Crypt of the Moaning Diamond by Rosemary Jones
Posted by travizzt on February 21, 2011
Crypt of the Moaning Diamond is the final book in The Dungeons series of stand-alone novels. The series contains three other entries, which are written by different authors. Since each novel is a stand-alone novel, you can read the series out-of-order and should be able to pick them up without any prior knowledge. The Dungeons series is set in the Forgotten Realms setting of Dungeons and Dragons. The other novels in this series are Depths of Madness by Erik Scott de Bie, The Howling Delve by Jaleigh Johnson, and Stardeep by Bruce R. Cordell. This is Rosemary Jones’ first full-length novel set in the Forgotten Realms. Her second novel is part of the Ed Greenwood Presents Waterdeep series titled City of the Dead. She has written a few short stories for various anthologies as well as co-authoring Encyclopedia of Collectible Children’s Books. Crypt of the Moaning Diamond was released December 2007 and published by Wizards of the Coast, Inc.
A siege has befallen the city of Tsurlagol and the it’s up to the noble-minded knights of Procampur to take the city back. The ruler of Procampur has tasked a group of mercenaries conveniently named the Siegebreakers to break the siege. The Siegebreakers have a simple plan. After discovering that one of Tsurlagol’s walls are weakened, they will dig under the wall and flood the tunnels, causing the wall to collapse. At least it sounds simple. The digging is taking longer than the Thultyrl, the ruler of Procampur, would like and is constantly asking Ivy, the ‘commander’ of the Siegebreakers, for updates. After one such meeting, Ivy is accompanied by a Procampur officer named Sanval to check out how the progress of the dig is coming along. However, she finds her companions lounging about. After berating them, the group heads into the tunnel, only to have it collapse under their feet. Ivy finds herself in the river that they were planning to use to topple the wall, but easily swims to shore where she finds Sanval and her friends; an old dwarf named Mumchance, a half-genasi water elementalist named Gunderal, a half-orc warrior named Zuzzara, and an odd tiefling-esque thief named Kid. Trapped underground, the group discover ruins of a buried Tsurlagol. They must find their way out of the ruins before the water rises too high and drowns them all. However, there are more dangers lurking in the ancient ruins aside from the rising water level.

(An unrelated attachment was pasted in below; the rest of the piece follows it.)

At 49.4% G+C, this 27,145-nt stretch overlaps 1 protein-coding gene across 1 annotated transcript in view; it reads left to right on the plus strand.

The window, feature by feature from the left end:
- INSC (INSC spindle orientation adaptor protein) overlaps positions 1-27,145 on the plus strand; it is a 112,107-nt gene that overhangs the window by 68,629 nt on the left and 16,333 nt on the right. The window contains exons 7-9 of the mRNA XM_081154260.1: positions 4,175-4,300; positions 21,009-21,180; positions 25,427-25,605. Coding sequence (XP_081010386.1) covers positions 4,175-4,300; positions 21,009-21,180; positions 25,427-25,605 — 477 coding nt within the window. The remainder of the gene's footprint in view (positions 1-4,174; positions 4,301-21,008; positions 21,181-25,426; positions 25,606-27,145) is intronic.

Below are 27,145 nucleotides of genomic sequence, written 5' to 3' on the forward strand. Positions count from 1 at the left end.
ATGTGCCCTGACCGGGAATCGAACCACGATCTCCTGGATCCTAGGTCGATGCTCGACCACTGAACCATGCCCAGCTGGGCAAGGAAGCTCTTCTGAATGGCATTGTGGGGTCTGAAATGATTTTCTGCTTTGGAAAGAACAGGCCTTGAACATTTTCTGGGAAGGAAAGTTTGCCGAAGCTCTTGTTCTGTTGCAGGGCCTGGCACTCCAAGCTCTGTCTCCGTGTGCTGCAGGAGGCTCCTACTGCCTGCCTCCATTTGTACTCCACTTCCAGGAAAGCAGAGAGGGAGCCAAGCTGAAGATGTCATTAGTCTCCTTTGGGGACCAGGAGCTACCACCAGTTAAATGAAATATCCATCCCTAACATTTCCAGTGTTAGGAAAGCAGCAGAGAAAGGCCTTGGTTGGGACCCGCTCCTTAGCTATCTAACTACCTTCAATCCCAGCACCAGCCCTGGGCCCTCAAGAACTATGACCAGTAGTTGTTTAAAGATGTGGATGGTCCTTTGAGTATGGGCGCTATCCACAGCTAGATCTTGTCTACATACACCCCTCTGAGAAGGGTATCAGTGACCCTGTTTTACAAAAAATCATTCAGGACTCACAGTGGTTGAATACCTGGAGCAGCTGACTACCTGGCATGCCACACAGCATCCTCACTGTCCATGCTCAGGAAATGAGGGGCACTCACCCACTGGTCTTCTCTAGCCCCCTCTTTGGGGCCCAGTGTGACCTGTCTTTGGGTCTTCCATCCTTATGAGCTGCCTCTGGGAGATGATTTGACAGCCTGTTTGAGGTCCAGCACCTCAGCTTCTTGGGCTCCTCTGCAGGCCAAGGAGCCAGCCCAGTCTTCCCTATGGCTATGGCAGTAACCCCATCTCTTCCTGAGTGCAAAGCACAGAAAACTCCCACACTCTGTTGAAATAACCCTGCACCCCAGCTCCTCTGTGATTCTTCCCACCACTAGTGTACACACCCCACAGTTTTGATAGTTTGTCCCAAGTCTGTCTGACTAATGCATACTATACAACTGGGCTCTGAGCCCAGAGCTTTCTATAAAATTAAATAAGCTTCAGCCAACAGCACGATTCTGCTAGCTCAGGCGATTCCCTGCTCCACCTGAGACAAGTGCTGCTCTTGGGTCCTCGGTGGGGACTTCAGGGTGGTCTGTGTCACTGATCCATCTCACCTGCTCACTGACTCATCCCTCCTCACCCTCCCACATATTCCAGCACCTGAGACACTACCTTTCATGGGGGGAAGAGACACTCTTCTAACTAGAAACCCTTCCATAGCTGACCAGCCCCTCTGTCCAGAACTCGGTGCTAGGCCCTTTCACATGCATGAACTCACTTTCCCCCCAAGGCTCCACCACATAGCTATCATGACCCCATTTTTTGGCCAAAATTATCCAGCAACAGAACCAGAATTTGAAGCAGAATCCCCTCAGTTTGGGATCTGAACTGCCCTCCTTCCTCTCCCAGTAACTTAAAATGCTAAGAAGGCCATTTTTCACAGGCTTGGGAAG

1) Slow. The biggest issue that Crypt of the Moaning Diamond has is the snail-like pace of the story. Quite frankly, this story is boring. The first half of the novel felt like it was dragged out for almost no reason. Nothing seemed to be happening. There were things going on, but they took forever to really develop into anything. By the time something developed, all interest was lost. Everything seemed to happen so slowly. Dialogue was needlessly drawn out as well. The pace does pick up around the halfway point, but it barely picks up. Every scene feels like it goes on and on, without ever having an ending. Dialogue felt like it was needlessly repeated, actions seemed to take forever, and descriptions felt long-winded. At least, that’s what it felt like while reading through the book. The worst part of this is that I felt myself falling asleep after a page. Crypt of the Moaning Diamond was slow to the point of being boring.
2) Characters. The other big issue that Crypt of the Moaning Diamond has is that the characters are extremely bland and uninteresting. No one really stood out and I barely remember anyone’s name five minutes after putting the book down. The best way to describe the characters would just be in a word or two. Let’s look at Ivy, the leader of the Siegebreakers, for example. Ivy had really one defining trait. She wore dirty and mismatched armor. That’s it. Everything else about her was generic to the point of annoyance. Sanval is the opposite of Ivy. He was clean and well-kept. Oh, and he had a horribly long list of last names. Kid seemed to be the most unusual of the bunch, but never really amounted to anything other than a tracker with a unique build. Mumchance was a generic dwarf with a soft spot for stray animals. That’s all. The only interesting thing about Gunderal and Zuzzara, the two half-humans, is that they are half-sisters. Also, Gunderal likes being pretty. Zuzzara is tall. Later in the story we are introduced to Archlis, a mage who is looking for something in the ruins of Tsurlagol. That’s pretty much his character right there. All in all, the characters weren’t complex, lacked any real depth, and were as generic as possible.